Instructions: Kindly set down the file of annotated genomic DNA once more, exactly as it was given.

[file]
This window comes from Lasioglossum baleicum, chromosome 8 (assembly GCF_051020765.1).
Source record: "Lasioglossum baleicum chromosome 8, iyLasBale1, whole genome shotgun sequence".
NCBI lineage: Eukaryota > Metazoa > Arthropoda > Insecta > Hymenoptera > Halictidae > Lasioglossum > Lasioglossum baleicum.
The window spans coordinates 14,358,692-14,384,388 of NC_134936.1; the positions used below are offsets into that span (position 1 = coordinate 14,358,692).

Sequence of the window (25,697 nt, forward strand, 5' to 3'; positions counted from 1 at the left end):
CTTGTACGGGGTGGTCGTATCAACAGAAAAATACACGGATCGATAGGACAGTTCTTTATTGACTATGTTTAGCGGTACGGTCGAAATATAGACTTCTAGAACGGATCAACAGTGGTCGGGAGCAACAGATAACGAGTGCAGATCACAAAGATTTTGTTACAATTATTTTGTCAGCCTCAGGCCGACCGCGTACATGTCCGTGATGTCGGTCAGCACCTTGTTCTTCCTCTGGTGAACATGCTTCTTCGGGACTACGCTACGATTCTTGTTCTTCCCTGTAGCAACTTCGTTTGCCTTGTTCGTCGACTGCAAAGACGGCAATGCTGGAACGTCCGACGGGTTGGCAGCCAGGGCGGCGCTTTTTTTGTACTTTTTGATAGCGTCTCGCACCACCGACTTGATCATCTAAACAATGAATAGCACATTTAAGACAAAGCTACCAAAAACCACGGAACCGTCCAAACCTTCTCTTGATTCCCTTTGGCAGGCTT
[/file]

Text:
This window comes from Lasioglossum baleicum, chromosome 8 (assembly GCF_051020765.1).
Source record: "Lasioglossum baleicum chromosome 8, iyLasBale1, whole genome shotgun sequence".
NCBI lineage: Eukaryota > Metazoa > Arthropoda > Insecta > Hymenoptera > Halictidae > Lasioglossum > Lasioglossum baleicum.
The window spans coordinates 14,358,692-14,384,388 of NC_134936.1; the positions used below are offsets into that span (position 1 = coordinate 14,358,692).

Sequence of the window (25,697 nt, forward strand, 5' to 3'; positions counted from 1 at the left end):
CTTGTACGGGGTGGTCGTATCAACAGAAAAATACACGGATCGATAGGACAGTTCTTTATTGACTATGTTTAGCGGTACGGTCGAAATATAGACTTCTAGAACGGATCAACAGTGGTCGGGAGCAACAGATAACGAGTGCAGATCACAAAGATTTTGTTACAATTATTTTGTCAGCCTCAGGCCGACCGCGTACATGTCCGTGATGTCGGTCAGCACCTTGTTCTTCCTCTGGTGAACATGCTTCTTCGGGACTACGCTACGATTCTTGTTCTTCCCTGTAGCAACTTCGTTTGCCTTGTTCGTCGACTGCAAAGACGGCAATGCTGGAACGTCCGACGGGTTGGCAGCCAGGGCGGCGCTTTTTTTGTACTTTTTGATAGCGTCTCGCACCACCGACTTGATCATCTAAACAATGAATAGCACATTTAAGACAAAGCTACCAAAAACCACGGAACCGTCCAAACCTTCTCTTGATTCCCTTTGGCAGGCTT